However, a number of trends and activities are reducing the technical challenges with debris remediation and active debris removal (ADR) concepts. Development of adjacent capabilities in satellite servicing, refueling, and in-space logistics – where there are more easily identified addressable markets – are helping to advance ADR-related technologies in commercially relevant rendezvous and proximity operations as well as in spacecraft grappling, berthing, and docking capabilities. Commercial space situational awareness and non-Earth imaging capabilities and services enhance the ability to conduct characterization of debris objects and inform safe rendezvous operations.  Further, companies are investing internally in novel debris remediation concepts, such as laser-based ablation and in-space recycling.

Most significant, however, are a number of ADR or debris remediation pilot and technology development programs underway in Europe, Japan, and the United Kingdom. The European Space Agency has funded the Clearspace-1 mission which will remove the defunct European Proba-1 satellite, with a target date in 2026 (somewhat ironically, the target spacecraft for this mission was changed in April 2024 as a result of the original target, a Vega rocket upper stage, being involved in a debris-creating event ). The United Kingdom Space Agency is funding a national mission to remove a pair of defunct UK satellites, also in 2026, with the intent that the spacecraft conducting the removal be refuellable. A selection of performers for Phase II of the UK National Active Debris Removal (ADR) Mission Technology Development is expected in July 2024. This phase will focus on “understanding of risks and costs associated with a UK Active Debris Removal mission.”  In Japan, JAXA has funded the Commercial Removal of Debris Demonstration (CRD2) program which aims to cooperate with Japanese private companies to remove an unprepared Japanese upper-stage rocket body from LEO.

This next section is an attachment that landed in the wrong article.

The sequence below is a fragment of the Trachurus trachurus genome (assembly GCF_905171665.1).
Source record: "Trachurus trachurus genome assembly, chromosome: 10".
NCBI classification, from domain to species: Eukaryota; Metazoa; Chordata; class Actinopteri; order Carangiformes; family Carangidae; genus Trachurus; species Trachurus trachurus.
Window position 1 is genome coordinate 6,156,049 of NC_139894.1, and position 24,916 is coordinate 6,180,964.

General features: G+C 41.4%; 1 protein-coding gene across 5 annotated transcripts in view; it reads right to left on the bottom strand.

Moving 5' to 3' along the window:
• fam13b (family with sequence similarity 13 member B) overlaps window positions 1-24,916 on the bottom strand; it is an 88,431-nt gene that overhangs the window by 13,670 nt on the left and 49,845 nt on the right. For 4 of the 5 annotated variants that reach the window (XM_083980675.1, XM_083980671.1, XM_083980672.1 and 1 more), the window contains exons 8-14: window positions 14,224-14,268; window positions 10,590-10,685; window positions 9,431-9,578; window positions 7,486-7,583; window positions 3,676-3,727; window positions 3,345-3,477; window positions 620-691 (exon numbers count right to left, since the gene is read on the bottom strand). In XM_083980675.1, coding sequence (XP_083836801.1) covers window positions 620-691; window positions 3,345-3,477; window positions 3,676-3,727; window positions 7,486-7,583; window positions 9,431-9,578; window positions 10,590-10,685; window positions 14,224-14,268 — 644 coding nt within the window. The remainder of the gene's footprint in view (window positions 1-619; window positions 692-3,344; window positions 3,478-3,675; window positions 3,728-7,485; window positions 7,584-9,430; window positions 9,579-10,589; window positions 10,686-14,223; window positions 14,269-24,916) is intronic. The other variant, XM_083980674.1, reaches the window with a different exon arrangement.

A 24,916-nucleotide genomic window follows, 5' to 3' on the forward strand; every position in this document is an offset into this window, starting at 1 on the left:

Commercial firm Astroscale has completed the ELSA-D mission, which demonstrated some key technologies for debris removal, and is currently performing the ADRAS-J mission, funded by JAXA under CRD2, which has the objective of approaching and characterizing an existing piece of large debris. In April 2024, Astroscale was selected to perform Phase II of the CRD2 program. European firms OHB and ClearSpace are responsible for the development and operations of the ClearSpace-1 mission. ClearSpace and Astroscale are both performing work for the United Kingdom Space Agency mission.

These initiatives are positive, but there is a need for additional government action, both to sustain and scale existing programs and to involve additional governments. Most of the pilot programs for debris remediation are in Europe, the UK, and Japan, although there have been a few other countries supporting minimal programs along these lines.  In January 2022, China’s Shijian-21 spacecraft docked with and towed a defunct BeiDou navigation satellite to a graveyard orbit above geostationary orbit; as a capability demonstration. In the United States, the Air Force Research Laboratory’s Orbital Prime program has awarded a number of small research and development contracts to US firms for the development of ADR-related technologies; and the long-term objectives of the program include conducting an on-orbit demonstration of ADR.

Otherwise, there is little public progress on large-scale debris remediation from the governments associated with the largest source risk from legacy objects (United States, China, and Russia). The pilot programs in Europe, the United Kingdom, and Japan address objects from those jurisdictions, but not from the largest pool of risk from historical activities. 

Ian Christensen is Senior Director, Private Sector Programs at the Secure World Foundation